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Gingerbread men are soft cookies, flavoured with ginger, cloves, nutmeg or cinnamon and sweetened with honey, sugar or molasses.
The origin of gingerbread is a bit complicated as it is know through Europe but today lets talk about its connection with Greece.
Ginger (Zingiber officinale), was known in Greece from antiquity. In fact it is mentioned by Dioscourides (40 – 90 AD) for its medicinal properties.
In ancient Greece, ginger was known as zingiberis (ζιγγίβερη ή ζιγγίβερις – ancient Greek ζιγγίβερις), from Prakrit (Middle Indic) singabera and arrived to Greece through the spice route trade.
Gingerbread were brought to Europe in 992 AD by the Armenian monk Gregory, (also called Gregory Makar and Grégoire de Nicopolis), who lived in Ancient Nicopolis.
At the time, Nicopolis was the capital city of the Roman Province of Epirus (which was near Preveza, in western Greece).
Gregory left Nicopolis to live in Bondaroy (north-central France), near the town of Pithiviers, in North-Central France.
He stayed there for seven years and taught gingerbread baking pain d’épices (literally “spice bread”) to French Christians.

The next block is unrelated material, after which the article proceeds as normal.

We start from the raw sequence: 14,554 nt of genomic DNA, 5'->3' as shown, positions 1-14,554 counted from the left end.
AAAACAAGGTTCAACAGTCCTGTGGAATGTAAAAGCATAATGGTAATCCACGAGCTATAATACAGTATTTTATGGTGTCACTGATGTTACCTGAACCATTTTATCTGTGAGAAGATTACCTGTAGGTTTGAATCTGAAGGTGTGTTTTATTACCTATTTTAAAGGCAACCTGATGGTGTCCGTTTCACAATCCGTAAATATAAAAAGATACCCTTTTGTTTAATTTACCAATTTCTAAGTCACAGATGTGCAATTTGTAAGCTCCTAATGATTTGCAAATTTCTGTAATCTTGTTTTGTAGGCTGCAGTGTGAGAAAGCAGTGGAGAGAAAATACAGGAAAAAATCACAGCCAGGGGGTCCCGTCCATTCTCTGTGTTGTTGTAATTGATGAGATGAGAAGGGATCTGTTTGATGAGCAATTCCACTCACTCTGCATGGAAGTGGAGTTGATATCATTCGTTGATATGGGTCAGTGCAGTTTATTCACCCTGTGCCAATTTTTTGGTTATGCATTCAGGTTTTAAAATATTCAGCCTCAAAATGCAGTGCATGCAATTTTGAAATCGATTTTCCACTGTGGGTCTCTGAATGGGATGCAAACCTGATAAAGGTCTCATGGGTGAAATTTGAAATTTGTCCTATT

It was then spread to many other parts of Europe.
During the 13th century, gingerbread German immigrants brought them to Sweden. In the 15th century Germany, a gingerbread guild, controlled production. Source: Wikipedia
Eventually it took the form of the cookie we know today, retaining its old name.
The recipe is based on my Spiced Carob Cookies, with a few minor changes. I love carob syrup, which adds an amazing chocolaty taste.
In this recipe I use dry ginger and cane sugar and I add no cocoa or chocolate.
I added some of the Gourmet Salt I made with Peppermint. You can just add plain coarse sea salt if you like, but although the taste of peppermint is very subtle, it adds to the overall flavour.
The gingerbread recipe is perfect to make with kids, and to eat with the rest of the family at Christmas or any time you fancy.
Their taste is amazing. They are so addictive you just can’t eat just one.
The decoration takes a lot of time. As it was our very first time attempt decorating them, it took about an hour for my daughter and I to finish them.
If you like, you can decorate them with Royal Icing. However, I’ve stopped using it because of the raw egg.
Instead, I made a lemon glaze, which matched perfectly with the other flavours.
If you like the taste of lemon, as much as I do, all you need is fresh lemon juice and icing sugar. You can add flavour if you like and if you want coloured icing, just add a drop of food colouring.
If you don’t like lemon, you can add just a tablespoon of lemon juice and add other liquid of your choice. Be careful what to add, as it may colour the icing. Milk, rose water or blossom water would be my other choices.
Although I have a decoration pen and some writing icing, I forgot to bring them along from Asini, so I had to improvise.
I bought a syringe from a drug store, which I used (without the needle) to make the decoration on top.